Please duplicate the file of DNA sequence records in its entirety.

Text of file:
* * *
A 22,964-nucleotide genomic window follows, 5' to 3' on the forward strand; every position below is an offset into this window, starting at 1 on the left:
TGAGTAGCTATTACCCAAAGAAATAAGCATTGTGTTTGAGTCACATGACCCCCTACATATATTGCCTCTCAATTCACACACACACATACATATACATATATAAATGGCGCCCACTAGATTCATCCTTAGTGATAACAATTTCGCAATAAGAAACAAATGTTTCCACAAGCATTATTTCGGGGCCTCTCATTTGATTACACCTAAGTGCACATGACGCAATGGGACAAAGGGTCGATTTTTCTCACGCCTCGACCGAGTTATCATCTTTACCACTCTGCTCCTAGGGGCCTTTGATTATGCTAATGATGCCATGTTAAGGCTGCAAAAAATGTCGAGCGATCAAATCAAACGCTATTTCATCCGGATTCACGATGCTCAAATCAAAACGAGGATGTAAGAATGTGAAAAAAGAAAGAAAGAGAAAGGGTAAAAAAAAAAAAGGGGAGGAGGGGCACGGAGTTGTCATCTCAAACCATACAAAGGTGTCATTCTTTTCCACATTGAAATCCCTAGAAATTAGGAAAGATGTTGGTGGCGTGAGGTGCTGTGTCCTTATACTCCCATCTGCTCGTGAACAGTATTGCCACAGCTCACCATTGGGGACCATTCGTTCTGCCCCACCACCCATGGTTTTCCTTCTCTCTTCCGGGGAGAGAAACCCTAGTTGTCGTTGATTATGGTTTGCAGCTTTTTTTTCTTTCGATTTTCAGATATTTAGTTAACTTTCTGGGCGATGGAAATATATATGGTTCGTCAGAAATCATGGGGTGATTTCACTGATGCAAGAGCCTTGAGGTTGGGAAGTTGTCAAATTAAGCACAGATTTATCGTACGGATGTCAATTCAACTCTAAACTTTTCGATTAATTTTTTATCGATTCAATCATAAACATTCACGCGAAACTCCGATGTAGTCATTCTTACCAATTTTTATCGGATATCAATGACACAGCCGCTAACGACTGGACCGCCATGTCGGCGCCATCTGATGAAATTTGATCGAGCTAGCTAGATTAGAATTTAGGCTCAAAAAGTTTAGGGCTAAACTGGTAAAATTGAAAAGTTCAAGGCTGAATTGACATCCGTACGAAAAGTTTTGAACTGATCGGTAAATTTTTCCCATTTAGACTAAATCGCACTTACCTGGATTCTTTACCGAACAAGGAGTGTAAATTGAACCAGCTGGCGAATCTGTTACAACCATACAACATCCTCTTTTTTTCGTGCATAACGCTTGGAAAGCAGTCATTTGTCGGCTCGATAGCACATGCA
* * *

A 22,964-nucleotide genomic window follows, 5' to 3' on the forward strand; every position below is an offset into this window, starting at 1 on the left:
TGAGTAGCTATTACCCAAAGAAATAAGCATTGTGTTTGAGTCACATGACCCCCTACATATATTGCCTCTCAATTCACACACACACATACATATACATATATAAATGGCGCCCACTAGATTCATCCTTAGTGATAACAATTTCGCAATAAGAAACAAATGTTTCCACAAGCATTATTTCGGGGCCTCTCATTTGATTACACCTAAGTGCACATGACGCAATGGGACAAAGGGTCGATTTTTCTCACGCCTCGACCGAGTTATCATCTTTACCACTCTGCTCCTAGGGGCCTTTGATTATGCTAATGATGCCATGTTAAGGCTGCAAAAAATGTCGAGCGATCAAATCAAACGCTATTTCATCCGGATTCACGATGCTCAAATCAAAACGAGGATGTAAGAATGTGAAAAAAGAAAGAAAGAGAAAGGGTAAAAAAAAAAAAGGGGAGGAGGGGCACGGAGTTGTCATCTCAAACCATACAAAGGTGTCATTCTTTTCCACATTGAAATCCCTAGAAATTAGGAAAGATGTTGGTGGCGTGAGGTGCTGTGTCCTTATACTCCCATCTGCTCGTGAACAGTATTGCCACAGCTCACCATTGGGGACCATTCGTTCTGCCCCACCACCCATGGTTTTCCTTCTCTCTTCCGGGGAGAGAAACCCTAGTTGTCGTTGATTATGGTTTGCAGCTTTTTTTTCTTTCGATTTTCAGATATTTAGTTAACTTTCTGGGCGATGGAAATATATATGGTTCGTCAGAAATCATGGGGTGATTTCACTGATGCAAGAGCCTTGAGGTTGGGAAGTTGTCAAATTAAGCACAGATTTATCGTACGGATGTCAATTCAACTCTAAACTTTTCGATTAATTTTTTATCGATTCAATCATAAACATTCACGCGAAACTCCGATGTAGTCATTCTTACCAATTTTTATCGGATATCAATGACACAGCCGCTAACGACTGGACCGCCATGTCGGCGCCATCTGATGAAATTTGATCGAGCTAGCTAGATTAGAATTTAGGCTCAAAAAGTTTAGGGCTAAACTGGTAAAATTGAAAAGTTCAAGGCTGAATTGACATCCGTACGAAAAGTTTTGAACTGATCGGTAAATTTTTCCCATTTAGACTAAATCGCACTTACCTGGATTCTTTACCGAACAAGGAGTGTAAATTGAACCAGCTGGCGAATCTGTTACAACCATACAACATCCTCTTTTTTTCGTGCATAACGCTTGGAAAGCAGTCATTTGTCGGCTCGATAGCACATGCA